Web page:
The National Hockey League all-star game was scheduled to be played tomorrow in Atlanta. But the game has been shelved, along with 824 regular-season contests, as the labour impasse approaches five months. However, tradition must survive, so we've picked our Lockout No-Stars, recognizing the men who've contributed so much to so little hockey this year.
C Gary Bettman
Deserves credit for sounding the alarm on salaries in the late 1990s and for trying to improve the league's game plan after losing the 1995 lockout.
But his lockout and heavy-handed strategy have not produced a deal, while alienating the players and likely many successful owners. Mostly, he has underestimated his opposition -- again.
LW Bill Daly
Bettman's top lieutenant has been the most respected figure on both sides of this nasty business. He has scored some media points where Bettman and Goodenow have forfeited them. Might wind up as captain of the team some day.
RW Jeremy Jacobs
The Bruins' frugal owner claimed many of his peers "feel the high-priced players don't necessarily play every day. They're comfortable ... they don't have to fight for the position." Several players, led by his own captain, Joe Thornton, returned the fire.
LD Richard Peddie
The president of Maple Leaf Sports and Entertainment Ltd., was one of the execs who maintained that the offer of a 24% rollback by the players -- with the Canadian dollar soaring -- would be bad for a $61-million US payroll. The immediate savings to the Leafs would have been close to $15 million, yet Peddie wasn't sold.
RD Steve Belkin
One of the Atlanta Thrashers owners, he was fined $250,000 for saying in October replacement players would be used if there was no CBA, a move Daly hinted strongly at on Thursday.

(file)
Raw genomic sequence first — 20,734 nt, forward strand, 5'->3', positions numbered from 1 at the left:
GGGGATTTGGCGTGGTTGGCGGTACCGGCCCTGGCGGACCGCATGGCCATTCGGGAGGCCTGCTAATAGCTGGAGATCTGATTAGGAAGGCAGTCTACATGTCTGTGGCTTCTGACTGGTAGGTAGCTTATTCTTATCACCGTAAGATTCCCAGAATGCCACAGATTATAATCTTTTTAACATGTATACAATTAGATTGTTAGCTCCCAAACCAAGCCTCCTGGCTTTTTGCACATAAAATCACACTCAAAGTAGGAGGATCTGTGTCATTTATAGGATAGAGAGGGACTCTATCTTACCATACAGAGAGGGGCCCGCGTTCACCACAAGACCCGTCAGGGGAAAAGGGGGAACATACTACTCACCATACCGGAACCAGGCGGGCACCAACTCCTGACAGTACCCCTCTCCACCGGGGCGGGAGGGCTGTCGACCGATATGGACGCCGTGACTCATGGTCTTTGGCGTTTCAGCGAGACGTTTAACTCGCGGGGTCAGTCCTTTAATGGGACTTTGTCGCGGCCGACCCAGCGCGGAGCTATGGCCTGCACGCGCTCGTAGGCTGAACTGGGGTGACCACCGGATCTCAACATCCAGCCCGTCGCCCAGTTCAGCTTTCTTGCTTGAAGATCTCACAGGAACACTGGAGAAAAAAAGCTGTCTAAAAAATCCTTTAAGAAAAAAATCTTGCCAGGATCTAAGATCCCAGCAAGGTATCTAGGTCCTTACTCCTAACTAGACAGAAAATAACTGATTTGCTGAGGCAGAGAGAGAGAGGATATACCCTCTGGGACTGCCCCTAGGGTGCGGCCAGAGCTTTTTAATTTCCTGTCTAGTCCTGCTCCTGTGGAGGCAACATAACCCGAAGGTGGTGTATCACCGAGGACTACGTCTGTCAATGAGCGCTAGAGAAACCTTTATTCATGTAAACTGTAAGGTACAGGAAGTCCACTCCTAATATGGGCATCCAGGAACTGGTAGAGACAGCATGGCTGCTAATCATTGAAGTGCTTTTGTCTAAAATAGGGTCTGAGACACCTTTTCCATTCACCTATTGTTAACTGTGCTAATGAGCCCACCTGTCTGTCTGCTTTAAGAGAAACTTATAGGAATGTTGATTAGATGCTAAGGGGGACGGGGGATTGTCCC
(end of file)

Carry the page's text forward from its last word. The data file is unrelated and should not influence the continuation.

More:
G Corey Hirsch
After the NHLPA's invasion of Europe bumped him from his regular gig in Switzerland, he accused the union of adopting a double standard in refusing a cap at home, then taking jobs overseas.
C Bob Goodenow
Scrappy captain of the militant union makes many enemies and comes off as arrogant in the media. But he has kept more than 700 players onside, smacking dissenters who dare mention salary caps and replacement players in a fair light. However, this deadline-hunter might be past his shelf life.
LW Ted Saskin
Lippy lawyer does a lot of the cornerwork for Goodenow and will cross the line to hack at Bettman. But he is more media savvy than the boss and good at exposing owners' weaknesses.
RW Trevor Linden
The respected veteran's peace efforts helped keep the hope for hockey alive this late. Often the lightning rod for the fans' anger at high salaries and other ills of the game, he has grown into the NHLPA presidency.
LD Chris Chelios
Should a 43-year-old have this much fun? Critical of his own union for pressuring free agents to go to the highest bidder and complaining about "ridiculous" high salaries, he then lashed out at Bettman's cap.
He went bobsledding to start the lockout and now has taken some poor stiff's job with the Motor City Mechanics, where UHL team salaries are capped at $10,500.
RD Bob Boughner
Representative of the post '95 lockout mentality, the journeyman had done well by the old CBA and took a pay cut with Colorado to $1.25 million, reflecting new market forces. A member of the PA executive, he was not happy about making a further 24% salary rollback offer. "All we've done is give and give and give," he said. "Enough is enough."
G Robert Esche
The Flyers stopper zinged Bettman during the players' autumn pep rally. "We're talking to a madman," Esche said. Personally, I don't even think he's a fan of the game." Esche later apologized.